It’s been a while since there has been a classic Catherine’s corner rant. And despite a lot of debate around Mr Cummings’ trip to Durham, I’m on about a different distance. Instead of 260m, I’m on about 2m.
For quite a while now, we’ve been told to keep 2m apart to help slow the spread. We were also told where possible to work from home. Now we are in the slightly grey-er messaging stage where we start to unlock the country. Some extra exercise is allowed and there’s a suggestion more people can go back to work.
But today’s blog is more focused on the 2m distance seen or not seen on the TV. I’m not going to call out names like BBC Breakfast, The One Show or Loose Women but shows where there is more than one person hosting creates an instant social distancing challenge. Arguably a lot of these shows could be done with a single host – the banter between Louise and Dan is not the primary reason I tune in.
Early on in the new normal, Dan and Louise split out a little bit, but then following some messages the gap widened. But is this still really two metres? I’m not going to pretend to be an expert in distance or even depth perception when a camera can lie, but surely better safe than sorry?
Could they not put between them some objects to help us visualise the distance when we are in the shops or even sit 3m apart so that we get used to it being a bit further apart so when we inevitably underestimate this when we are out we’re closer to 2m than 1m or even less. Despite the debate taking place this week on what difference 2m or 1m makes if the current guidance remains 2m let’s make sure the TV channels are nailing this gap.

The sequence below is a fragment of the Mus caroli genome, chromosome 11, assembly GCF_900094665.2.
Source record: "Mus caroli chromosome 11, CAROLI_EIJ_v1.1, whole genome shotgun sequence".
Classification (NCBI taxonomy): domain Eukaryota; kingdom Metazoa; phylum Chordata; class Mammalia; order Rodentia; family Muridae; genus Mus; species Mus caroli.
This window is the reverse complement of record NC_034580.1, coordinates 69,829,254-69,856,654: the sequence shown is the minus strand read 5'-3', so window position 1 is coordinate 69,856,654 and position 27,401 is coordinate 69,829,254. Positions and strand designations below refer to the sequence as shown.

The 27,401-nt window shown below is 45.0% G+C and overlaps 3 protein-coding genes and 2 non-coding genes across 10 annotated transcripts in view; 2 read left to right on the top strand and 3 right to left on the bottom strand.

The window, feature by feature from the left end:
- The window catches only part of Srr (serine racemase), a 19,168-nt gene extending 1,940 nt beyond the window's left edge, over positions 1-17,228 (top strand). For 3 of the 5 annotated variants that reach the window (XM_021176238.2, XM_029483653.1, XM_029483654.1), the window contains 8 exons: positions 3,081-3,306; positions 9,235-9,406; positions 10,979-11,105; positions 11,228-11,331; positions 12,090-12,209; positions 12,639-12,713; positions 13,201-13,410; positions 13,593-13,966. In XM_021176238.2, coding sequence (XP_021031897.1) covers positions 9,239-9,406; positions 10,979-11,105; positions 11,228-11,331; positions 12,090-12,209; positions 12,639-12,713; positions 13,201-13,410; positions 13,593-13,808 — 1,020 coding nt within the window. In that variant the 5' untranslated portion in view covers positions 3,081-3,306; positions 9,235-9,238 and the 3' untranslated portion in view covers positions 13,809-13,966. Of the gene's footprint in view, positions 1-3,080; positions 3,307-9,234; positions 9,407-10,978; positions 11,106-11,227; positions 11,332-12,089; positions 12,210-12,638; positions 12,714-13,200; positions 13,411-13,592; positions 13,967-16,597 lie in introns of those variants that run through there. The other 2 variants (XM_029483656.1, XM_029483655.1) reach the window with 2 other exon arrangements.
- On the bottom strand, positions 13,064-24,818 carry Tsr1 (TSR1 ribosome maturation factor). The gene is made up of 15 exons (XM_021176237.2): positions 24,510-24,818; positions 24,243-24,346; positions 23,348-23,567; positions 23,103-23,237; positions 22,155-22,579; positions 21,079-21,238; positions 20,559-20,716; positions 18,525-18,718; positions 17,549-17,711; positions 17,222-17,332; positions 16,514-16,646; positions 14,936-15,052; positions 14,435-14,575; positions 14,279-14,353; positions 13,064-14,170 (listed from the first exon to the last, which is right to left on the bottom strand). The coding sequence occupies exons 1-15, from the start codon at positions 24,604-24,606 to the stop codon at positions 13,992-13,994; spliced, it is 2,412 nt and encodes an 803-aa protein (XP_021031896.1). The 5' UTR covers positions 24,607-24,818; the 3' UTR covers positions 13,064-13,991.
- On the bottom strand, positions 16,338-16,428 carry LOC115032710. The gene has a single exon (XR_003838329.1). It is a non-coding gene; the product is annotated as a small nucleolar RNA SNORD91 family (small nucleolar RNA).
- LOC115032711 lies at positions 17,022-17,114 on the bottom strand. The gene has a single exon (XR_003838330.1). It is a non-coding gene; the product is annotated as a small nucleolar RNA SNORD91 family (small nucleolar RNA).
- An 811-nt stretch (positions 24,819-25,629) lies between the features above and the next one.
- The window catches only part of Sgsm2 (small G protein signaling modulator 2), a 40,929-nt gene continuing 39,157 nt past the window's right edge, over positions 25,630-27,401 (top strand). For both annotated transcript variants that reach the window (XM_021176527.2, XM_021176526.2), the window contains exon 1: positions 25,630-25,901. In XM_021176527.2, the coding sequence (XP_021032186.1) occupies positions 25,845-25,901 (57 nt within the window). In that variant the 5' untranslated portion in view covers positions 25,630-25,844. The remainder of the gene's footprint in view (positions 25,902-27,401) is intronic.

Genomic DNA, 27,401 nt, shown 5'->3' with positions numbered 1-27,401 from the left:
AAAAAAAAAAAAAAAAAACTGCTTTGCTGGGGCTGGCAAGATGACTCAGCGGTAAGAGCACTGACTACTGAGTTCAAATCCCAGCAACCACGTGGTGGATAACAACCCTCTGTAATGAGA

I’m not going to turn this post about some of the issues with TV reporting of full streets over D-Day or regular reports coming from inside hospitals which are seemingly possible to do from outside or even at home because this could work for a future lockdown blog. But we must make sure our TVs are setting the best possible example when it comes to the 2m distance. This is particularly important when so much of our lives are now without usual entertainment so screen time is increasing.